Education for education’s sake alone sounds noble, doesn’t it? No mercenary motivations here, just pure learning and the acquisition of knowledge. It may sound good, but unfortunately it doesn’t work so well in the real world.
Education debt is at an all-time high in the U.S. today. The New York Federal Reserve Consumer Credit Panel Debt recently reported that debt among 19 to 29-year-old Americans exceeded $1 trillion at the end of 2018. Since 2009, mortgage debt for this demographic is up 3.2%, but student loans soared 102%. Bloomberg reports that this is the highest debt exposure for the youngest adult group since late 2007.
I wonder how much of this educational debt was taken on because the student was encouraged to pursue education for education’s sake alone—without an end goal or destination in sight that would enable them to repay their loans. Of course this can’t be quantified, but the rapid growth of this particular type of debt should sound a warning. At what point does the crushing burden of student loans outweigh the benefits of a college degree?
Education with Purpose®
I’ve heard people say that it doesn’t actually matter what your degree is, as long as you have one. This is a telling perspective. What they’re really saying is that what you’re learning in college doesn’t matter to your career; you just need to be able to prove that you went. Your major is irrelevant; it’s just the prestige of college completion that you’re after. But that prestige can come with a high price tag.
Education should be training for the future. It should have purpose. And upon completion, it should equip the learner with expanded options and opportunities. Education for education’s sake alone doesn’t do this.
I don’t want to minimize or dismiss academic achievement and scholastic talent. What I want is to help students direct those abilities in a positive, viable direction that will serve them the rest of their lives. And that’s why I created the Education with Purpose philosophy.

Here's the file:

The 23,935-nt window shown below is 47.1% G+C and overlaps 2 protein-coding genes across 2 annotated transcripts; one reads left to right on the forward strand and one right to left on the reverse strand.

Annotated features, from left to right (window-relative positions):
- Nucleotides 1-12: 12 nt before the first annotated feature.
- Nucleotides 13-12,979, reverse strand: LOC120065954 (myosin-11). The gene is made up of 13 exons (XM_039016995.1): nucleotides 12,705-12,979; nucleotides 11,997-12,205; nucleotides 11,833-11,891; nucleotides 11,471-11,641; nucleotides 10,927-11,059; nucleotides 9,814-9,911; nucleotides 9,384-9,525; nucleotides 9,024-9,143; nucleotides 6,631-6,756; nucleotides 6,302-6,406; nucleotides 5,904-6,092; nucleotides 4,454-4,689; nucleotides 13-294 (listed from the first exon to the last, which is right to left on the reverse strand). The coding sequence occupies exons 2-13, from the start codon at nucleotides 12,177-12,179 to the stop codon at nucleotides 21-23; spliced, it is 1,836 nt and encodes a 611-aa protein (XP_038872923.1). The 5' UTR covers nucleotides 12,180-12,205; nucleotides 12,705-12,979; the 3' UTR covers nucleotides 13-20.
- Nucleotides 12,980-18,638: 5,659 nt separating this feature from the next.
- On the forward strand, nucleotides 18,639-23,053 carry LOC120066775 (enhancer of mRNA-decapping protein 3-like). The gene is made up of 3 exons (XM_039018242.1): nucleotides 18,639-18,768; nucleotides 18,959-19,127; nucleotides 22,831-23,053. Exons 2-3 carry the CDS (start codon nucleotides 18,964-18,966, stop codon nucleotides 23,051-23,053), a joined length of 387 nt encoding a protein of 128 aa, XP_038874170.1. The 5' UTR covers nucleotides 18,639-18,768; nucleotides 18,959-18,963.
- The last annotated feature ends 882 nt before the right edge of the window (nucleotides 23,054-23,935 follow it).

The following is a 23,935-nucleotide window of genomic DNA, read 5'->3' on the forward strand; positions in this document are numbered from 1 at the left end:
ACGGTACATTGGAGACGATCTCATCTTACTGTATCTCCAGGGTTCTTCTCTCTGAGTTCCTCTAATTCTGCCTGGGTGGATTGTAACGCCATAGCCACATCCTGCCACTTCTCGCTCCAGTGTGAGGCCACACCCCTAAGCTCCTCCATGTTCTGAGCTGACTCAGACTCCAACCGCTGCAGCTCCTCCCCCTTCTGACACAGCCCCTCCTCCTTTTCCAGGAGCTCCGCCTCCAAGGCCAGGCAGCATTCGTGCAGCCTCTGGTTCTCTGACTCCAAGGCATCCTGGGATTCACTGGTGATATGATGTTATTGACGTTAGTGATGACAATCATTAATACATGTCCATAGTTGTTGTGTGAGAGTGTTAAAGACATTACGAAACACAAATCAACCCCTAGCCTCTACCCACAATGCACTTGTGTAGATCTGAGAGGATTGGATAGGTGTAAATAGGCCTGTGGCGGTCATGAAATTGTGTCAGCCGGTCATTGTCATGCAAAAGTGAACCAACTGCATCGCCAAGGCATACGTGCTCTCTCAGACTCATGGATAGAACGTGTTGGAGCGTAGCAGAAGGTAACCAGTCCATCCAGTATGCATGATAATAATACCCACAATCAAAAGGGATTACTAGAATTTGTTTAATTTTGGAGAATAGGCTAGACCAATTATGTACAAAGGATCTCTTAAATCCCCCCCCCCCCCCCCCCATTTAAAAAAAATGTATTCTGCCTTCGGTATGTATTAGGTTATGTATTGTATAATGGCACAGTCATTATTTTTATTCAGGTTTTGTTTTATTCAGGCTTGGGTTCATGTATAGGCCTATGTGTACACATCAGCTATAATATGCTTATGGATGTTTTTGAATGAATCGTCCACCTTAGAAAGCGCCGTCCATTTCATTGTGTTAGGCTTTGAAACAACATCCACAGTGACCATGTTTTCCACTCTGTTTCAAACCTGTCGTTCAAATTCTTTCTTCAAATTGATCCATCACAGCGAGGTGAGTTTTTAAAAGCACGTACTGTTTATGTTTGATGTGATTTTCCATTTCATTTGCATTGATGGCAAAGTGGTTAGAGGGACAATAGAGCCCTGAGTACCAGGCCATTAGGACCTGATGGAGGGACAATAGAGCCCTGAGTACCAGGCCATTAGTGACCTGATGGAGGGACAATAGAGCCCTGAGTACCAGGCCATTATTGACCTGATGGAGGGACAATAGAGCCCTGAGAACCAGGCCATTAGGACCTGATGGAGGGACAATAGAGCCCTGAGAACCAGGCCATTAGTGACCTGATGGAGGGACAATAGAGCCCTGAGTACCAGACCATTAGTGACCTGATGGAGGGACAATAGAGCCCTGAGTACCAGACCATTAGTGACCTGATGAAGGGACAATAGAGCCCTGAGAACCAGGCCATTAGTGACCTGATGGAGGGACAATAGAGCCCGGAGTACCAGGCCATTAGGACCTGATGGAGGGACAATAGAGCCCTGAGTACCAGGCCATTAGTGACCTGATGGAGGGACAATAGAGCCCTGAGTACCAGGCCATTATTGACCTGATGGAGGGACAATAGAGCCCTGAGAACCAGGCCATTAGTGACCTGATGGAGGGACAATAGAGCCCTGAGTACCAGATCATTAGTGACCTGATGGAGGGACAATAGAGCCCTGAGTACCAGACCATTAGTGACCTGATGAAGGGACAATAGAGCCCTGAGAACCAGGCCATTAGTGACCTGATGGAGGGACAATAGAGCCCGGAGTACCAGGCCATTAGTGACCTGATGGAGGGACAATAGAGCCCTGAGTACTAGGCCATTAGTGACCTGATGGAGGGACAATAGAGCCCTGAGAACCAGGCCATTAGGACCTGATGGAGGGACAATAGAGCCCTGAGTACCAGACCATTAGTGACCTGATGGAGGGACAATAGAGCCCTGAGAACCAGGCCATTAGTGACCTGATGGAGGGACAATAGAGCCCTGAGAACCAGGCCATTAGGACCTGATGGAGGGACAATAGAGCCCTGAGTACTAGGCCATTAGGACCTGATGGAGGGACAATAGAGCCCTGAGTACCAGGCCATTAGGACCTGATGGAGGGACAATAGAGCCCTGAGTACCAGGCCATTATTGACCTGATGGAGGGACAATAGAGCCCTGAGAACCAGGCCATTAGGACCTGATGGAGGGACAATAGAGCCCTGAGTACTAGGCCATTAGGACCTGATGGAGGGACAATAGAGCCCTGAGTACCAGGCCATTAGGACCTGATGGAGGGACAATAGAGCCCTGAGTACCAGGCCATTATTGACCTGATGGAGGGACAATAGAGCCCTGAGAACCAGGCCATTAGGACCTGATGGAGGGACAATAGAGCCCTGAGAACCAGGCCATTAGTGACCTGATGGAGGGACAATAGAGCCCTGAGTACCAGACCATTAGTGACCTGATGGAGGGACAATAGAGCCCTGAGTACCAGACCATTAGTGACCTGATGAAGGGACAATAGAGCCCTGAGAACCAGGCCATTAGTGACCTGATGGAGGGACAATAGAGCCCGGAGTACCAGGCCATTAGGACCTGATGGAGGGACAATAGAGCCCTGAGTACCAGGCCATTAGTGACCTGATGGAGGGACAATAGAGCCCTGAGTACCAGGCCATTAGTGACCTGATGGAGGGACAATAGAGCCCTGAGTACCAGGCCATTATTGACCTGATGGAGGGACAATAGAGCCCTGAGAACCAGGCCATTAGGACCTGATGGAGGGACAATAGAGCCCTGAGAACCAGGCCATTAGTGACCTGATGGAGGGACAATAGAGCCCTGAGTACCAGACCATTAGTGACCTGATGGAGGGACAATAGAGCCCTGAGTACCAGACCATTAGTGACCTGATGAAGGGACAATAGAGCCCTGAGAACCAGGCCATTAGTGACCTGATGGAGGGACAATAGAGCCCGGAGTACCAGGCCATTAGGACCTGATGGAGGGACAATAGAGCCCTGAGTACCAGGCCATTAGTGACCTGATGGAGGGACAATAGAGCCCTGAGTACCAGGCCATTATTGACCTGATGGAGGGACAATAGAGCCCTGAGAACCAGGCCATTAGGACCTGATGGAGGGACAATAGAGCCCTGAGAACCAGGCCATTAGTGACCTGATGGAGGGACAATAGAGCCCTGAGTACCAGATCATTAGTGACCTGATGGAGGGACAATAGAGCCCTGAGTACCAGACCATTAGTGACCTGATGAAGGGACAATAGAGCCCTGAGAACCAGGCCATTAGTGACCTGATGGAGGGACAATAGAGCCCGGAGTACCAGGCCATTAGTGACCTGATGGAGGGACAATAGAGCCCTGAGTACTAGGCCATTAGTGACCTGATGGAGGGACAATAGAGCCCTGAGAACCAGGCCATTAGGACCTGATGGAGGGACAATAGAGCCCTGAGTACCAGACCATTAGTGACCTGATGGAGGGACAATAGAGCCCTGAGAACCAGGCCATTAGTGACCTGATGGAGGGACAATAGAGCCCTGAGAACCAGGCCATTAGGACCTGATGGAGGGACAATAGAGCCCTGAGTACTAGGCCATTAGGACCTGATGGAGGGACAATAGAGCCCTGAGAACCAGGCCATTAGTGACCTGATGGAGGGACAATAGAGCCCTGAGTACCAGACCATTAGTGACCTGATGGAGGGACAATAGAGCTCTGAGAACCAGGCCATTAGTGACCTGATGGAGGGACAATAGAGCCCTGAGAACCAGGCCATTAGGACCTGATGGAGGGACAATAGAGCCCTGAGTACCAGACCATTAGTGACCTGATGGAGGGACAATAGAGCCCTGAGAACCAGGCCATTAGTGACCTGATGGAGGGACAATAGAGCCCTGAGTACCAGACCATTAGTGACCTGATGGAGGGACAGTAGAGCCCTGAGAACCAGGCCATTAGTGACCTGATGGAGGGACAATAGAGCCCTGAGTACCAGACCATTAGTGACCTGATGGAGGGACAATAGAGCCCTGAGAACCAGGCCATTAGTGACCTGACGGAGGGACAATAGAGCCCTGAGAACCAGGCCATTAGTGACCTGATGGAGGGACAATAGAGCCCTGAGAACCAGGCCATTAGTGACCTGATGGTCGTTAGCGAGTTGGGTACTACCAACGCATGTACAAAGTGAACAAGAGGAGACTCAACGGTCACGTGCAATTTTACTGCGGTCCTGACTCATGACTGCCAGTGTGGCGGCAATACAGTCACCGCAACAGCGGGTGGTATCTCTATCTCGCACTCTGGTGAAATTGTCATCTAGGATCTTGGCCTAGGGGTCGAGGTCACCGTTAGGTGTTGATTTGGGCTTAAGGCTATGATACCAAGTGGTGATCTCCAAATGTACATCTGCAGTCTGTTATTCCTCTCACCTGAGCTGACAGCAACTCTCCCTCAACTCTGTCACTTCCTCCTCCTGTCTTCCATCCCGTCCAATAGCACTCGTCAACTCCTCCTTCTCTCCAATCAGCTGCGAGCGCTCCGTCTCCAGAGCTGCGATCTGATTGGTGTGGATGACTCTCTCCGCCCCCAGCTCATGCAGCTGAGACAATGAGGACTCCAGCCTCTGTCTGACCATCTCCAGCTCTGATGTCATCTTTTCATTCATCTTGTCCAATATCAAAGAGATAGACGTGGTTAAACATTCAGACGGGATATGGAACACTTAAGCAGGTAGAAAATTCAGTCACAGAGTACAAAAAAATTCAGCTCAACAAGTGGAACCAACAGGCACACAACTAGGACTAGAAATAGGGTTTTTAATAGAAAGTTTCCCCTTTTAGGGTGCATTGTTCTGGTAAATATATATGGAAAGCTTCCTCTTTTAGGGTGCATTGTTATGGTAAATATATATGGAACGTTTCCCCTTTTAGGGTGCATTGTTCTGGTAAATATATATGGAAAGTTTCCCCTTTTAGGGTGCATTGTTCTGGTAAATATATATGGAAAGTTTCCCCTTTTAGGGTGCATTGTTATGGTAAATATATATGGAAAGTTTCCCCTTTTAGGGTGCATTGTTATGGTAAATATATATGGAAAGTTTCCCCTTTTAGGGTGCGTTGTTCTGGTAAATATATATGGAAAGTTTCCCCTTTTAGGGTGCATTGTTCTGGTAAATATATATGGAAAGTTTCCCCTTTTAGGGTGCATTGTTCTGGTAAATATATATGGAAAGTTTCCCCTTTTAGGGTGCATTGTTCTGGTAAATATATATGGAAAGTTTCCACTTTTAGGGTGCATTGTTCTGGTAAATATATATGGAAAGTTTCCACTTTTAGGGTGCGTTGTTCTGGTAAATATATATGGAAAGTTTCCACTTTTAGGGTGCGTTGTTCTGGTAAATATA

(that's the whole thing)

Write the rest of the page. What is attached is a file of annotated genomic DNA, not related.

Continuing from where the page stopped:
In a nutshell, Education with Purpose states that the sooner young people are exposed to meaningful career exploration, the better their chances of making wise and purposeful decisions for their further education. This career exploration should start as young as middle school and increase as the student moves into high school. By graduation, he or she should have a career destination in mind and a solid plan to get there.
Maybe college is the right choice for that student’s career aspirations. Maybe not—it could be that an apprenticeship, industry certification, or other specialized postsecondary training would be a better route. It all depends on the student’s passion and ultimate career goal.
Employment with Passion
The danger of education for education’s sake alone is that it ignores the future. That future is coming fast for every student who will someday have to face the debt that this approach can create. Students who meander through a purpose-lacking education are at risk for un- and under-employment for the rest of their lives. Employment with passion—the logical result of Education with Purpose—may seem an unattainable dream for such individuals. But this can be changed.
Postsecondary education of every kind should be a stepping stone, not an end in itself. Even entry-level jobs can lead to so many different things down the road. Imagine the opportunities if we take off the blinders and look beyond just the college pathway. Apprenticeships, industry training, and other educational pathways can function as the on-ramp to a great career. Many times these options can sustain themselves or lead to something much bigger.
Young people can take so many different roads to merge on to the super highway of their chosen career field. Education with Purpose or education for education’s sake alone—I think the choice is clear.